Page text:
Two PRB Reviews and Two No-Shows as Detainees Continue to Opt Out
By Annie Himes
On Tuesday May 21, the Periodic Review Board (PRB) held back-to-back hearings for two Guantanamo detainees: Mustafa Faraj Muhammad Masud al-Jadid al-Uzaybi (a.k.a. Abu Faraj al Libi), a 48-year-old Libyan citizen, and Mohd Farik bin Amin (a.k.a. Zubair), a 44-year-old Malaysian citizen. Neither attended his hearing.
The purpose of the PRB process is to determine whether Guantanamo detainees who have not and will not be charged or tried in the military commission system are continuing “significant” threats to the United States or can be approved for transfer to a third country. Al-Uzaybi and bin Amin, both high-value detainees, have been held at Guantanamo Bay for nearly thirteen years.
Al-Uzaybi has received four file reviews between his initial PRB review in 2016 and last Tuesday’s full review. The government alleges al-Uzaybi was an Al-Qaeda “general manager” and a “trusted adviser” to Osama bin Laden and Ayman al-Zawahiri.
Bin Amin has received three file reviews since his initial PRB review in 2016. He denies government allegations that he fought on the frontlines against the Northern Alliance, an Afghan force allied with the United States. Despite his good behavior, candor, and large support system in Malaysia, his initial review in 2016 recommended continued detention. He has since refused all meetings with his personal representatives.
Last Tuesday marked the first time the Periodic Review Secretariat scheduled two PRB hearings in one morning, which likely results, at least in part, from detainees’ increasing unwillingness to participate in the PRB process. Only the detainees’ government-appointed personal representatives attended, and they delivered short statements explaining the detainees’ refusal to attend recent meetings. Bin Amin’s personal representatives said the detainee’s private counsel instructed him to refrain from meeting with his personal representatives so they could focus instead on his habeas case in U.S. federal court. Bin Amin’s personal representatives provided even less detail, stating only that he had refused three meetings since his last file review in 2018. Both hearings lasted less than five minutes.
Tuesday’s hearings are further proof that the PRB process is broken. Detainees have little faith in the process and consistently refuse to participate. Under the Trump administration, the PRB process has become a rubberstamp for continued detention. Since 2017, no PRB review has cleared a detainee for release or transfer. The five detainees cleared for transfer under the Obama administration—two through the PRB process and three by the PRB’s predecessor, the Guantanamo Review Task Force—have yet to leave Guantanamo because a PRB determination does not guarantee release. Furthermore, the Trump administration dismantled the State Department’s infrastructure for carrying out transfers.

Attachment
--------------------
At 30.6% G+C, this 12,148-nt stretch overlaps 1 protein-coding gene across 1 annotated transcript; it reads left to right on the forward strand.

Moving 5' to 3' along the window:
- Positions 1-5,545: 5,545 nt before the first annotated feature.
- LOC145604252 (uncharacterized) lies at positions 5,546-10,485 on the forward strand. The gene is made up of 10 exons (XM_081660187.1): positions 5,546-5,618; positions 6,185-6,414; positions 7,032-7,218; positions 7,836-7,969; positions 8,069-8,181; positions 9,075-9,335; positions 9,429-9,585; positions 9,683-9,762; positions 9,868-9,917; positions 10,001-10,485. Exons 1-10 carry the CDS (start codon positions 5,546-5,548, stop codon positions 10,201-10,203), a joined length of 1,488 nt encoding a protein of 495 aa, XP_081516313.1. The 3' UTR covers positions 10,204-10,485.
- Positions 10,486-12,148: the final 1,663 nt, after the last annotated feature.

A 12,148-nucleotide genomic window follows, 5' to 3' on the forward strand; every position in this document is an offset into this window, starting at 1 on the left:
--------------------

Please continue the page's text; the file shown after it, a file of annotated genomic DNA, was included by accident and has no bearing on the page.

But the problems with the PRB process did not start with the Trump Administration. Since its inception in 2011, the process has had a number of critical flaws: it relies on evidence compiled solely by the government and may be derived from torture; a detainee’s personal representatives and defense counsel lack access to the underlying evidence the PRB considers even when they possess the correct security clearance; the “significant threat” standard set forth by executive order is vague and allows the PRB to incentivize false confession; and the secretary of defense maintains the power to override any PRB decision.
Last week Human Rights First filed an amicus brief in Ali v. Trump, a case pending before the U.S. Court of Appeals for the D.C. Circuit. The brief explains in detail the deeply flawed PRB process and how it has become a one-way ratchet for continued detention under the Trump Administration. This case is part of a larger lawsuit the Center for Constitutional Rights (CCR) brought on behalf of eleven Guantanamo detainees who have been held without charge for over a decade. While ten of these men await district court rulings, Judge Richard Leon handed down an August 2018 decision denying habeas relief to Abdul Razak Ali, who then appealed. CCR argues on appeal that Ali’s perpetual detention violates the Constitution, specifically the Fifth Amendment Due Process Clause. The government counters that the PRB process renders Ali’s continued detention “fully consistent with due process.”
Human Rights First’s brief shows that the PRB process is effectively defunct, providing no meaningful opportunity for transfer, and therefore does not render Ali’s continued detention for nearly seventeen years consistent with due process. The most recent PRB hearings only further confirm our conclusions.